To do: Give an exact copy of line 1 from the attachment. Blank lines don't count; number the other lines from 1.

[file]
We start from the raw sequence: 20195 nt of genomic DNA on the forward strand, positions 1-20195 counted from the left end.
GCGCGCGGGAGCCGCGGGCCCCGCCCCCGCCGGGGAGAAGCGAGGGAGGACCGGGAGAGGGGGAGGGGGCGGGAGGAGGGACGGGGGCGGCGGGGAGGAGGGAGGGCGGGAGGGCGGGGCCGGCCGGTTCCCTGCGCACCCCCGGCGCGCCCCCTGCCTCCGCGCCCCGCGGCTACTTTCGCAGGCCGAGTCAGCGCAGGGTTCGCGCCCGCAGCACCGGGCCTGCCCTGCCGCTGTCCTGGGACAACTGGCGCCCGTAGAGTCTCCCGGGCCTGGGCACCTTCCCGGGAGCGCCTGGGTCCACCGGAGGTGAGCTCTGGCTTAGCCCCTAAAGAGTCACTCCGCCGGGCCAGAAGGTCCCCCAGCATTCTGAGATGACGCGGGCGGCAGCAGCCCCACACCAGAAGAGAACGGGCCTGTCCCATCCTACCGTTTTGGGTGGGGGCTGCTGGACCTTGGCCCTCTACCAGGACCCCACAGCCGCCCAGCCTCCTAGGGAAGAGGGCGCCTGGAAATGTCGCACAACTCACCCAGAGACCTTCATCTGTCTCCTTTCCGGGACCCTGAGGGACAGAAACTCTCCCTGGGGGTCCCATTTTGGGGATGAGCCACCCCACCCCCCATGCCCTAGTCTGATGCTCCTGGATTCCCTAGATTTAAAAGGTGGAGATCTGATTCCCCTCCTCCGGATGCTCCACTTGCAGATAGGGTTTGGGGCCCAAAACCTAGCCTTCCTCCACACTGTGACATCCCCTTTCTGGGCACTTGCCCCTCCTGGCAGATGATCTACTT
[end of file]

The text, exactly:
We start from the raw sequence: 20195 nt of genomic DNA on the forward strand, positions 1-20195 counted from the left end.